MDCLM1.4

Outline issues affecting the patient's understanding of the problem, management, advice and follow up during multidisciplinary care.

2. Applied professional knowledge and skills

MDCLM2.1

Describe the key features of multidisciplinary care.

MDCLM2.2

Compare multidisciplinary care to care with a single healthcare provider.

MDCLM2.3

Describe how to negotiate, prioritise and implement patient multidisciplinary care.

MDCLM2.4

Describe the range of members of a multidisciplinary team and outline their skills, roles and responsibilities.

MDCLM2.5

Outline how to make appropriate and timely decisions about referral and follow up.

3. Population health and the context of general practice

MDCLM3.1

Describe multidisciplinary care within the Australian health system including the role of the GP.

MDCLM3.2

Describe the impact of cultural and linguistic diversity on multidisciplinary care.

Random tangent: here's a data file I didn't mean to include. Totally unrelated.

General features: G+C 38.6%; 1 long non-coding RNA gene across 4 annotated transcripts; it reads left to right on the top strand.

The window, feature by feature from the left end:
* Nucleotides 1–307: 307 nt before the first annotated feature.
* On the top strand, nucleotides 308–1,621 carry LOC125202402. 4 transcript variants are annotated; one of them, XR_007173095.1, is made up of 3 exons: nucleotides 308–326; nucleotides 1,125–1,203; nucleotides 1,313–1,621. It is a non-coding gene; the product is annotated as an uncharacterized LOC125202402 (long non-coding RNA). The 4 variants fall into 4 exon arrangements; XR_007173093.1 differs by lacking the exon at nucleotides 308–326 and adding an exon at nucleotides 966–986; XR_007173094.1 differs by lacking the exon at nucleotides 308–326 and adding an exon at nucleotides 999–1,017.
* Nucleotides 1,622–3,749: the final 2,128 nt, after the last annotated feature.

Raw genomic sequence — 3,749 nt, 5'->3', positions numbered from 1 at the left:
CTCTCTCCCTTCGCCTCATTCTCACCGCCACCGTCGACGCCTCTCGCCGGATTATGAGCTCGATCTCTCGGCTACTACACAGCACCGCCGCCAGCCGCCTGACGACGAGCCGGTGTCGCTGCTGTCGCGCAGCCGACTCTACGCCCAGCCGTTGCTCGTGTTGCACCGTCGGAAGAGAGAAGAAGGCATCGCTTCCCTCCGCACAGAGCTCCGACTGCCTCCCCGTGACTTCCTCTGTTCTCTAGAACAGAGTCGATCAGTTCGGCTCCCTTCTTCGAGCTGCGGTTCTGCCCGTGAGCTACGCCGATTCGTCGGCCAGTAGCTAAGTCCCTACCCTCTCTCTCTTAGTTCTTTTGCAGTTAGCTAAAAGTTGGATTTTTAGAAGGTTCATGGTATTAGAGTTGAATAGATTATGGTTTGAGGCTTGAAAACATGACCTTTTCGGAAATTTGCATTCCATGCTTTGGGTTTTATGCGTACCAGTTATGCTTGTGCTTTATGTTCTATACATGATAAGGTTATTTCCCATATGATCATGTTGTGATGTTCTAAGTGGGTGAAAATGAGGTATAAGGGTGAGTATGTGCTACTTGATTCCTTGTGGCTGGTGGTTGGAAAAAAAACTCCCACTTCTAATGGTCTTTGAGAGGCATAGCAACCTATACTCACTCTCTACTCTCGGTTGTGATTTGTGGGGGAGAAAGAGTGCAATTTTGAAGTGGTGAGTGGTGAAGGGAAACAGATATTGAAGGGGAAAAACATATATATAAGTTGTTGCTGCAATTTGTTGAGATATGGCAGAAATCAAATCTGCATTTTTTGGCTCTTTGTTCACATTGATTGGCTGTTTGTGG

4. Professional and ethical role

MDCLM4.1

Outline professional responsibilities within a multidisciplinary team including lines of accountability.

MDCLM4.2

Describe the importance of respect, trust and inclusiveness for multidisciplinary care team members.

MDCLM4.3

Discuss the need for respecting a patient's culture and values within the therapeutic relationship within multidisciplinary care.

MDCLM4.4

Describe the role of patient informed consent and privacy when releasing patient information to other members of a multidisciplinary team.

5. Organisational and legal dimensions

MDCLM5.1

Outline the importance of clear communication lines with all members of the multidisciplinary care team.

MDCLM5.2

Describe the role of systems in providing clear communication with all members of a multidisciplinary team.

MDCLM5.3

Describe the need for open discussion with multidisciplinary team members to promote quality care.

MDCLM5.4

Outline the role of medical records in co-ordinating clinical care.

MDCLM5.5

Outline the need for accurate and legible recordings of consultations and referrals, to enable continuity of care.

Prevocational doctor